Although pitched as a straightforward B-movie/horror narrative, Organ‘s story is related confusingly, with lots of ellipses, flashbacks, scenes and players who are poorly established or cut off prematurely, dreams and hallucinations, and too much time spent on the antics of ancillary characters who add nothing (a toilet-cleaning sequence). Painfully close attention will reveal that the story involves two detectives investigating an organ harvesting cult. One of the cops, Tosaka, is caught by the gang and kept around as a kind of talking houseplant after his limbs are amputated. The other cop, Numata, is taken off the case, but hangs around maintaining a semi-cordial relationship with the kidnappers. Tosaka’s identical twin also starts searching for the newly-minted amputee. Meanwhile, one of the gang freelances as a serial killer preying on schoolgirls. Director Fujiwara herself plays Yoko, the one-eyed enforcer of the harvesting gang, and she’s pissed about the extracurricular killings and sadistically disciplines the culprit (who’s also her brother). A flashback shows how his mom attempted to castrate him (incidentally poking out Yoko’s eye), providing his serial killer motivation. And there are another couple of characters running around who are not properly introduced or explained. It all somehow leads to a drawn out bloodbath with a bunch of characters you don’t care about and can’t easily distinguish fighting each other for reasons you’re not entirely clear about.

Not only is the script a mess, the movie is visually ugly—not at all what you’d expect from Tetsuo‘s cinematographer. Much of the action occurs in deep shadows so that you can’t follow who’s mutilating whom. When it’s not too dark to see what’s going on, it’s garishly overlit, showcasing its dilapidated, bleak alleyway and warehouse sets. The film is full of gruesome, but dull, autopsy-style gore. One character has ridiculous fluorescent green oatmeal caked on him, meant to represent putrefaction. (This effect probably would have looked impressive were the film shot in black and white.)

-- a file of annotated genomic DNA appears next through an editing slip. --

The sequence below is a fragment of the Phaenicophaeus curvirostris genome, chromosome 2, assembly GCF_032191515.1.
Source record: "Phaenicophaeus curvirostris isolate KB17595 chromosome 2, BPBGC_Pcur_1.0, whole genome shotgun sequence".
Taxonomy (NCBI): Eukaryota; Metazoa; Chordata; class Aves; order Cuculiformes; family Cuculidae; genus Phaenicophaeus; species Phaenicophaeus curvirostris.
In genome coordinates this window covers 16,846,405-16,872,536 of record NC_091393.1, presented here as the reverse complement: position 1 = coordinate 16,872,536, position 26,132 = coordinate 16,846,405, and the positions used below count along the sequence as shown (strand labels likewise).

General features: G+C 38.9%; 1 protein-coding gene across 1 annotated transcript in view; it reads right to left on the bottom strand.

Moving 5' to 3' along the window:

Then, somewhere in the middle of the movie, Fujiwara stages a lovely opium-fantasy scene in which a schoolgirl claws her way out of a (vaginally-designed) cocoon, only to complain of caterpillars in her belly. This single scene can hardly redeem the entire film, but it does prove Fujiwara has a vivid and sometimes effective imagination, even if her best ideas get buried under muddled execution. Also, this one scene is probably just barely enough to save this ordeal from a “” rating (though potential watchers may want to take into account how close it comes to earning that dreaded designation).

I believe that Fujiwara intended to tell a story here, but an overstuffed script combined with poor editing choices scuttled the enterprise. But I could be wrong; it’s possible the confusion is an intentional strategy. Either way, it’s not much fun.  Organ could be pitched as a Japanese take on a  film with a bit of script doctoring by —but the end result is nowhere as interesting as that description implies.

Fujiwara’s second feature, Id (2005), is essentially a sequel to Organ, set in the same universe, but in the future. A featurette included on the out-of-print Synapse DVD describes Fujiwara’s play “Organ 2” or “Organ Vital,” which has basically the same plot as what would become Id nine years later, and includes what appears to be early footage shot for the film. Sets and settings (the plastic-sheeting draped laboratory, the ghetto-like industrial housing complex with its overgrown alleyways) are reused in Id.

WHAT THE CRITICS SAY:

“Like TetsuoOrgan is more art film than anything else, but whereas Tetsuo has an energy and drive and visual and technical creativity that engages the viewer, Organ lacks everything but for an occasional shocking idea and some bizarre imagery… One could, were one feeling forgiving, say that the movie is ever-so-slightly reminiscent of a David Lynch film, but one would also have to add ‘on a very bad day.'”–Abraham, a wasted life (DVD)